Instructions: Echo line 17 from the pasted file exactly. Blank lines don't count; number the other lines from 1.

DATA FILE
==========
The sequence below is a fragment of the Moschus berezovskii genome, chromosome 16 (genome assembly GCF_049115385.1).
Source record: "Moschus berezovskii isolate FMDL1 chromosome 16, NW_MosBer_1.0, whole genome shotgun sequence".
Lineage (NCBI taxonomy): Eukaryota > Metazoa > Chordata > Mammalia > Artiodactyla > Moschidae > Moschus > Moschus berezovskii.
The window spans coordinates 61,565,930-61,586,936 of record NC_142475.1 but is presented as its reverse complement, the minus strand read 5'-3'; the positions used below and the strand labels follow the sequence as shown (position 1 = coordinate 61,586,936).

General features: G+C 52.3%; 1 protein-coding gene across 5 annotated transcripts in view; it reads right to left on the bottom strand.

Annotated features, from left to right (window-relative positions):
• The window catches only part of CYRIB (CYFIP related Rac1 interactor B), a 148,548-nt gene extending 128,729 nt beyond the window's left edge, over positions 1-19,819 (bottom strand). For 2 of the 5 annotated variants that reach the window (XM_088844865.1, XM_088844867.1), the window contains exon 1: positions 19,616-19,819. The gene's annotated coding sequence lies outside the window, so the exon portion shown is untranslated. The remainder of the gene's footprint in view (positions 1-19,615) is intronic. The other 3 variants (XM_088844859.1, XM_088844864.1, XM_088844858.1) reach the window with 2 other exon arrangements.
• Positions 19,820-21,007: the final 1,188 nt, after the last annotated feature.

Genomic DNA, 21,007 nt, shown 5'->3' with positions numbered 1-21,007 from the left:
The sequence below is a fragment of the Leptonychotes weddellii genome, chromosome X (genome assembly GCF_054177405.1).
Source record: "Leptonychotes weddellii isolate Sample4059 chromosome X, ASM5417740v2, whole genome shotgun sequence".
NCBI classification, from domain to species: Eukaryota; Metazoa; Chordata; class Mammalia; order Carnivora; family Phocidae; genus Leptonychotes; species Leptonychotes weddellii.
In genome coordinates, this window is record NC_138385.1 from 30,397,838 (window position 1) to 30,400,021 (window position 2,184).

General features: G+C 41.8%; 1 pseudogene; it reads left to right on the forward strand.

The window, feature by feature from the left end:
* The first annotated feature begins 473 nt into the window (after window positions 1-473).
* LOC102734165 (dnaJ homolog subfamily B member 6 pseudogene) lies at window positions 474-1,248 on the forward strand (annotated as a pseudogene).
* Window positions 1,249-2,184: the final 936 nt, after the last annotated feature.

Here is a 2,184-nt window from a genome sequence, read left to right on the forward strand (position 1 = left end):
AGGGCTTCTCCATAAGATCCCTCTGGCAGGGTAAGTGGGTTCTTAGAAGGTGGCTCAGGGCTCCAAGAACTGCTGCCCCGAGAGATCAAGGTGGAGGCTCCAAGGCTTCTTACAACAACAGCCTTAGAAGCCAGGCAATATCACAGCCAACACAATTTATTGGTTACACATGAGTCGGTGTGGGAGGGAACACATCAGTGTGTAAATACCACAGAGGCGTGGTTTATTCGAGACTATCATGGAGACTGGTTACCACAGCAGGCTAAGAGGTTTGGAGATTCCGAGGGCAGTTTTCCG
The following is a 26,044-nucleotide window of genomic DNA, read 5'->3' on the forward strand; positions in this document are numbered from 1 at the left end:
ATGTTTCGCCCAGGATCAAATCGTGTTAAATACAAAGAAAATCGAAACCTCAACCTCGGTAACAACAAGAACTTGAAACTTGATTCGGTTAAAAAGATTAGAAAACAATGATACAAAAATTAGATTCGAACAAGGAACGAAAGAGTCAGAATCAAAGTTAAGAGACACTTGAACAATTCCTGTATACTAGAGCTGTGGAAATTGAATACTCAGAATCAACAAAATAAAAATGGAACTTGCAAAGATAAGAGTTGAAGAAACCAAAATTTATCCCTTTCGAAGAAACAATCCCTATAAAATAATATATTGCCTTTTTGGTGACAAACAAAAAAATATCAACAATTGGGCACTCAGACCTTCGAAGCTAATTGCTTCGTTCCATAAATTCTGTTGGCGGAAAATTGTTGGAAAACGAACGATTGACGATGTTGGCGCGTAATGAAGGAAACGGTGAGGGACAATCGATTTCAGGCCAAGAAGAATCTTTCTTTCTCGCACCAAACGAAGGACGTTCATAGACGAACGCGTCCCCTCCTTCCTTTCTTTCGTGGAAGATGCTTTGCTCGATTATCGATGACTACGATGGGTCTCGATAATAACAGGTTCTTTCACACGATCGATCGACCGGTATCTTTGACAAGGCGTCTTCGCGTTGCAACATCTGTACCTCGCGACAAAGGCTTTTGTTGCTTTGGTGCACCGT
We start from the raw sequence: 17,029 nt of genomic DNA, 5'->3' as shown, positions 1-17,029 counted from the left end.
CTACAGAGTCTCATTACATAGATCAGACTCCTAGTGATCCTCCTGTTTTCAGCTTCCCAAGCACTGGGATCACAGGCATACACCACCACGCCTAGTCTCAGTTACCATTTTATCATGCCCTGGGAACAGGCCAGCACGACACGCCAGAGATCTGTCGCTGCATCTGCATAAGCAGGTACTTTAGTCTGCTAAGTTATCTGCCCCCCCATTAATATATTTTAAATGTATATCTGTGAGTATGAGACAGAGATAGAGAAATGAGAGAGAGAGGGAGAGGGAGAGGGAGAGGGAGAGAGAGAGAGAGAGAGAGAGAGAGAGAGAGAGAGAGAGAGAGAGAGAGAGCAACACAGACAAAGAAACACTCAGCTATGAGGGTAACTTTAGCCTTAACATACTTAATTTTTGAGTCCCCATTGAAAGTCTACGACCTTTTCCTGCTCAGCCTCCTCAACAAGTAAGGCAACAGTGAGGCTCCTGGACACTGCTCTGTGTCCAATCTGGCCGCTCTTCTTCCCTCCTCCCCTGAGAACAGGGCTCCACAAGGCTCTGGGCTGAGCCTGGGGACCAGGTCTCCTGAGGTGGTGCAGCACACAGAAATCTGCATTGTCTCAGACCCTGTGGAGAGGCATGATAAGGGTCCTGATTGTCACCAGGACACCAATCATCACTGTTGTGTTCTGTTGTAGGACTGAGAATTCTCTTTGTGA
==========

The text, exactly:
* LOC102734165 (dnaJ homolog subfamily B member 6 pseudogene) lies at window positions 474-1,248 on the forward strand (annotated as a pseudogene).